Pounding the Table (and keyboard!) – Selecting & Managing Recommenders
Almost all of the recommendations that schools receive are “good”. Probably the vast, vast majority are nice letters with flowing adjectives and general support that would make the average candidate think they’ve got their golden ticket into the program. The fact of the matter is, however, that a “good” recommendation falls flat. It falls short. It doesn’t add anything to your application. It’s negated. It’s as if it didn’t even happen.
A “great” recommendation, however, ah, well that’s a different story! A “great” recommendation complements your application. It paints you in a real, albeit net positive, light. It’s specific but aligned. It’s positive yet balanced. Think of it this way: this is a requirement for all applicants. How are you going to differentiate this specific component of your application? Well, for one, to get to a “great” recommendation you need great recommenders.
You’ve worked with so many great people over the course of your career from your undergraduate studies to professional experiences and extracurricular activities. Now, it’s time to showcase their support for you but this letter has to go beyond simple flattery. Many people think that position rank or title is the most important aspect of a recommendation. While alumni status and experience of the recommender do play a role in the admission committee’s assessment, what your recommender says about you and how they say it are the most important aspects of these letters.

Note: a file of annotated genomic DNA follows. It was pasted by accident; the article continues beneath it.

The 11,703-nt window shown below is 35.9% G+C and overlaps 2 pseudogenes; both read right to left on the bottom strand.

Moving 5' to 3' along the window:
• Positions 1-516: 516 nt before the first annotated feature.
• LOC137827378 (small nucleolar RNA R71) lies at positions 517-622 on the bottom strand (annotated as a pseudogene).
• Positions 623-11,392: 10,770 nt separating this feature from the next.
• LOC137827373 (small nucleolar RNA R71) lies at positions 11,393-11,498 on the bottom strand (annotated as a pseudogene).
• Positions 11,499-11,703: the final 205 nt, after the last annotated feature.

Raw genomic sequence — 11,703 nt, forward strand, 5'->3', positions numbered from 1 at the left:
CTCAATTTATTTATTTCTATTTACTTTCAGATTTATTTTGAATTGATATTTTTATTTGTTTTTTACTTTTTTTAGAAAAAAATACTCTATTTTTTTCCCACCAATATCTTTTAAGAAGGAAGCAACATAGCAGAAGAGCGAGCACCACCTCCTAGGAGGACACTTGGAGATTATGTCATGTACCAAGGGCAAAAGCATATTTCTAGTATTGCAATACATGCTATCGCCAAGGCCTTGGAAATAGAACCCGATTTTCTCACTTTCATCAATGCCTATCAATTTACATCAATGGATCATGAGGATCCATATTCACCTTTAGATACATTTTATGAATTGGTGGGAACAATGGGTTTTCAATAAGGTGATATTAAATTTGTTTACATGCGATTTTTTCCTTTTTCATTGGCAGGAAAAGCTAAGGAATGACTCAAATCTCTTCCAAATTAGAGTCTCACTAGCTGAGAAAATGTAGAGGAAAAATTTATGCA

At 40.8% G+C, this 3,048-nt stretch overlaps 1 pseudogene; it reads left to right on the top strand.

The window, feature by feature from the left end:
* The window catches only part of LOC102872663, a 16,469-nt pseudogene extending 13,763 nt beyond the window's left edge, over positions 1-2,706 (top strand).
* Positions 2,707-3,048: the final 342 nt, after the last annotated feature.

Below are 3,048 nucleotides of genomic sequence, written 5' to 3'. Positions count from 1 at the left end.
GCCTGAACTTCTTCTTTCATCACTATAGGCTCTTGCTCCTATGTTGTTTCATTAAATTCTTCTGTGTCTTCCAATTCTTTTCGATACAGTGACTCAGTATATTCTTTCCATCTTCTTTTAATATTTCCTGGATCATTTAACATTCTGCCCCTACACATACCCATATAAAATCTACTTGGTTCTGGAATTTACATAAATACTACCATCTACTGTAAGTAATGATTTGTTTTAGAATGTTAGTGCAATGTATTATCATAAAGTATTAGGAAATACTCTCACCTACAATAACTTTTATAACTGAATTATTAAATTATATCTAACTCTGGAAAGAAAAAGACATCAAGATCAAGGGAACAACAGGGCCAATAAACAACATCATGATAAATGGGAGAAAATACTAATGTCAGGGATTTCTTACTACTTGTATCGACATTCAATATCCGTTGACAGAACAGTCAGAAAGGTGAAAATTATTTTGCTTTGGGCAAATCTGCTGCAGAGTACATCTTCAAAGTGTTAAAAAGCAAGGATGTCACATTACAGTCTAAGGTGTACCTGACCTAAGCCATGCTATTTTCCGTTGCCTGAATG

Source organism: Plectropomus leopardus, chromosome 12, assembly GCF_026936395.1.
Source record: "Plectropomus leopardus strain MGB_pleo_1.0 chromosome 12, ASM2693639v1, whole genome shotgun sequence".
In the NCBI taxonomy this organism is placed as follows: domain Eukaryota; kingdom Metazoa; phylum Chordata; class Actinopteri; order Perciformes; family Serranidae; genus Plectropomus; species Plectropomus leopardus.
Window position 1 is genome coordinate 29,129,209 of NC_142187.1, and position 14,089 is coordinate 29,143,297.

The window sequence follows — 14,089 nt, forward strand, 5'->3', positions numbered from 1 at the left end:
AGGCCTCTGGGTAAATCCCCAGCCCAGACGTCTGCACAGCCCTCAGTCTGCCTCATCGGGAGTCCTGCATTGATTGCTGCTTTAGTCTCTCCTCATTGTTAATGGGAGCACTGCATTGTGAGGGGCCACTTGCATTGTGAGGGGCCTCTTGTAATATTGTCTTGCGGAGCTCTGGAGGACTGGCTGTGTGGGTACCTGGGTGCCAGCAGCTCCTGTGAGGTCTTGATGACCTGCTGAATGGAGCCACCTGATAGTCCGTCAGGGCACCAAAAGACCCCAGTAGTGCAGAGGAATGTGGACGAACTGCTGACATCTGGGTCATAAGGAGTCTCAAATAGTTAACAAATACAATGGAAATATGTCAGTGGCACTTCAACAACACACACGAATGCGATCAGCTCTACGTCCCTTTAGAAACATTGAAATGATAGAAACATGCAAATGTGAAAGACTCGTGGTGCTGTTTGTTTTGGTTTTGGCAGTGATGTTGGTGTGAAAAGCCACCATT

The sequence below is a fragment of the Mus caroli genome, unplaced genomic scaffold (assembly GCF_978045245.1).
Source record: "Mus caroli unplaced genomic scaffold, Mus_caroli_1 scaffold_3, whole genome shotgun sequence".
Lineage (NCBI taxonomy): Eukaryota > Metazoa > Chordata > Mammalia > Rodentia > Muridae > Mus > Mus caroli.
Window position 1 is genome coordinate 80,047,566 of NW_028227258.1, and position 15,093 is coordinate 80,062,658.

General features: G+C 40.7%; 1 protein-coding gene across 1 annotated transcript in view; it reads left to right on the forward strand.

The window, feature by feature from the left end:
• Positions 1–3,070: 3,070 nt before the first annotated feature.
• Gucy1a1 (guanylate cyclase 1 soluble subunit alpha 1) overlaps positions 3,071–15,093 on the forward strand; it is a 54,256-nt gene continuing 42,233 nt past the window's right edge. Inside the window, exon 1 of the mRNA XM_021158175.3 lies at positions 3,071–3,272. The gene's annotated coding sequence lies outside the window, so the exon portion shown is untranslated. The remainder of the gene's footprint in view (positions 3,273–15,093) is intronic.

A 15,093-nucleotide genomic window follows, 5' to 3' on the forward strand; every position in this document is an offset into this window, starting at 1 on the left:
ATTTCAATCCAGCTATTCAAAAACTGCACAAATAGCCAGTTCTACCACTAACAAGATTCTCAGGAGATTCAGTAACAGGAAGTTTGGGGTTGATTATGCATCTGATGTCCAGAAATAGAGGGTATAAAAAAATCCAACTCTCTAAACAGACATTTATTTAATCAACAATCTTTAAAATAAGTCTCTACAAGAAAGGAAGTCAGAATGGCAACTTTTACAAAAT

There are four things to keep in mind:
First, make sure you truly know this person and that they, in turn, really know you. The recommendation is a very personal component of the application and the better they know you, the better they will be able to provide the support an admissions committee would want to read. For example, if you recently switched roles at your organization and you have been aligned to a new manager or director, it’s probably best that you ask your former manager for this recommendation. He or she will be able to draw from recent examples of your performance and the more specific the letter can be the better (you can always explain why you didn’t choose your current manager in the optional essay).
Second, make sure the person that you request a recommendation from has the bandwidth to do the letter(s) justice. If you are skeptical that they may not be able to carve out the time in their hectic schedule to make this letter a priority, you might want to consider somebody else. Also, keep in mind the load you look to place on them. If you’re applying to six schools and are using two recommenders – well, that’s going to be a little rough on anyone!
Third, make sure you properly prepare your recommender. Your recommender should have ready access to your school strategies, experiences, performance evaluations, etc. They should know what unique aspects of your application they are responsible for showcasing and what parts they need to reinforce. And they should know this at a school level – a recommender should be able to tailor each recommendation for each school!
Finally, spend time with your recommender so that they truly understand how much this means to you. Adding that emotional connection is another way to have your recommender add that extra something that differentiates you from the rest of the applicant pool. These individuals are already your table pounders so take the time to develop these relationships!
We know this isn’t an easy task, which is why it is important to plan ahead and start engaging your recommenders early on in the process. Dedicating the necessary time to work with and prepare your recommenders will put you in a position to rock this aspect of your application!
Good luck to everyone applying and if you want to chat about the path ahead, don't hesitate to [sign up for a free consultation] with us! It's free, awesome, and super useful!